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Engineering a family business

Interview with Thomas Wimmer, General Manager at TBP Engineering GmbH

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European Business: Mr. Wimmer, TBP has a long history and has gone through signifcant change over the years. What steps have led to the firm becoming one of the leading industrial plant designers in Europe?

Thomas Wimmer: TBP was established in 1950, under a different name, to offer technical advice and planning for pulp plant construction. From the late 1970s to the mid 1980s, we worked for Voest Alpine Industrieanlagenbau in Linz, a subsidiary of the steel producer Voest Alpine. We were responsible for the technical planning and the implementation of the company’s pulp plants in Africa (Cameroon) and South East Asia (Malaysia and Indonesia).

In the late 1980s, our focus increasingly shifted towards paper. Today, our biggest individual project is a new paper production, Papiermaschine 2, for Hamburger Rieger at their site in Spremberg with an investment volume of more than 300 million EUR. For this company, we already provided the planning of Papiermaschine 1. So back then, we had already diversified to some extent. However, in the wake of the financial crisis, we intensified our efforts to find new markets. We found opportunities in the wood industry, for example for the Egger Group, and in the starch and sugar sector, where we have recently completed our fourth major project. We are now well established in these sectors. We are also active in the industrial energy generation industry, in 2014, we undertook a major project with a value of more than 100 million EUR.

European Business: Entering new markets is not the only focus of change for TBP, is it?

Thomas Wimmer: No, we are also at the forefront of technological change. In the late 1980s, we were one of the first companies in Austria to introduce 3D planning, and in the 1990s, we were among the first to work with 3D laser recording.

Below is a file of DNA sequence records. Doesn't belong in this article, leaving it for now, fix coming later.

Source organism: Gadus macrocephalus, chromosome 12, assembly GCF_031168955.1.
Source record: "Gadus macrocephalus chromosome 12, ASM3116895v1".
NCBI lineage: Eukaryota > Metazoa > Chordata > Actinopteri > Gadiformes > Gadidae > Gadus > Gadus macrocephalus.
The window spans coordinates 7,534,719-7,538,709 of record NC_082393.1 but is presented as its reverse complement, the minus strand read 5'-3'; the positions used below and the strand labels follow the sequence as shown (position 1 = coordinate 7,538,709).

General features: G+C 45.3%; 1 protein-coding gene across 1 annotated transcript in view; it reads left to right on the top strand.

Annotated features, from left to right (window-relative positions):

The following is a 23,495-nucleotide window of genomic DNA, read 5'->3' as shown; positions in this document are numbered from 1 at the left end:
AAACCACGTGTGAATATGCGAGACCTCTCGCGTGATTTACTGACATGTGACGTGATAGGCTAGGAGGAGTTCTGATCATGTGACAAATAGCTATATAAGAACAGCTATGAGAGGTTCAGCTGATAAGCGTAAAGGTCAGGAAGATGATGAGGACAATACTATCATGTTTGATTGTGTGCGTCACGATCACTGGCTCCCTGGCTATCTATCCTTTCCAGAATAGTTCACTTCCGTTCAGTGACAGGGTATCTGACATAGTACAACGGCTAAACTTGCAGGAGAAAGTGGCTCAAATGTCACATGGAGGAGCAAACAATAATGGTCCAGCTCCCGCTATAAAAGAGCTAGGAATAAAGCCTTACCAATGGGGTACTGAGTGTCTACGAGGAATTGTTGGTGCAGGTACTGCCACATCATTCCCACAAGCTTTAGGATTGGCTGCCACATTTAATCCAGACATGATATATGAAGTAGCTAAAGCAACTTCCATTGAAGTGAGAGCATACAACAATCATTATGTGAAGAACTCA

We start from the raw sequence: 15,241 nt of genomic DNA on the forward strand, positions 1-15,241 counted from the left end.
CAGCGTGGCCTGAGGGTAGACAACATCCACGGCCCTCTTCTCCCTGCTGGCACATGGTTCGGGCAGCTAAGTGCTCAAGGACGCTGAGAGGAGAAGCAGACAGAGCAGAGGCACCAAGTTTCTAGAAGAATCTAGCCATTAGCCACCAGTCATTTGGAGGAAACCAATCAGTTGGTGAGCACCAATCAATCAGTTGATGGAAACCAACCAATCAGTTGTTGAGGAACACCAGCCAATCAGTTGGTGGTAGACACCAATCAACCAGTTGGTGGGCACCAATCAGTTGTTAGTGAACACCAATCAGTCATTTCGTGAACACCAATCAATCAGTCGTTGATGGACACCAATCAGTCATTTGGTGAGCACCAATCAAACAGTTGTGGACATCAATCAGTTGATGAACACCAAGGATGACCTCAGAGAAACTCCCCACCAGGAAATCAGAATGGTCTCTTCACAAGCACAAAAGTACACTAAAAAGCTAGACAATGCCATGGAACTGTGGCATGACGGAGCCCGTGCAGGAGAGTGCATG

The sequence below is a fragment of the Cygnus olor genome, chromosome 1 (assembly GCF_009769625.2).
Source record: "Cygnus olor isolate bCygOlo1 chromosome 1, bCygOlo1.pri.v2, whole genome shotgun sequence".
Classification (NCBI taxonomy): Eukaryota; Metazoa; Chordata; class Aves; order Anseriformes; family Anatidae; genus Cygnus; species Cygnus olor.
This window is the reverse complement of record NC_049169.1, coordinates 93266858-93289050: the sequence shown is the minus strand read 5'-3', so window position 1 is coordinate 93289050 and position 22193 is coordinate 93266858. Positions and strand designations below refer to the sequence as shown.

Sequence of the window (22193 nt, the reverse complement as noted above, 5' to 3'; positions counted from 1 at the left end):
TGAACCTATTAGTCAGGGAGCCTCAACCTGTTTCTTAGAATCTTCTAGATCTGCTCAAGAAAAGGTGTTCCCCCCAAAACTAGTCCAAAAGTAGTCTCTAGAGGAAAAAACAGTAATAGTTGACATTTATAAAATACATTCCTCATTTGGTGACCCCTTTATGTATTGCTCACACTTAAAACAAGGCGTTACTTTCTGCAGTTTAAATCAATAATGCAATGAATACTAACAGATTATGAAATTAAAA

European Business: What are the main challenges TBP has faced in respect of diversification?

Thomas Wimmer: Obviously, when we enter new markets, we have to hire suitably qualified and experienced staff, and intense competition for competent employees makes it difficult. We also have to invest heavily in IT. New, state-of-the-art planning tools have been necessary for some customers, which demand hundreds of hours to get them up and running. This time is, of course, unpaid.

European Business: What would you say helps TBP stand out from the competition?

Thomas Wimmer: We are very customer oriented. We help to shape and structure clients’ investments. We have gathered decades of knowhow in handling huge projects and have extensive competence in all the various disciplines, from planning and costing right up to the start of production. We also have a very low turnover of staff, which I believe has contributed to our success. It’s a win-win: We retain our knowledge and experience in-house, and customers like to see the same faces on their projects. We are a family concern; TBP is owned in equal shares by the Wimmer and Füchsel families. Thomas Füchsel and I lead the firm today, and we are both very close to the projects. Customers know they can always contact us directly. This is very important from a sales perspective and opens doors for us too.

European Business: How do you see the development of the industries in which you operate and, therefore, the future for TBP?

Thomas Wimmer: Current developments are very interesting. In the paper sector, there is a heavy focus on producing 100% recycled paper. The issue is that, after seven cycles, the fibers become short, resulting in quality problems. So if sales volumes continue to increase, quality will decrease. Therefore, the paper industry will have to focus on developing new technologies and products or rather undertake investments in terms of appropriate resources. The sugar industry is in a consolidation period, but the starch market is growing, with the introduction of different vegetable starches and new areas of application. There is lots of research going on in this area at the moment, which ultimately will be good news for us. Our goal is to grow, but not excessively. This will probably involve new international markets. Ultimately, we will remain a family firm, where our staff count as friends.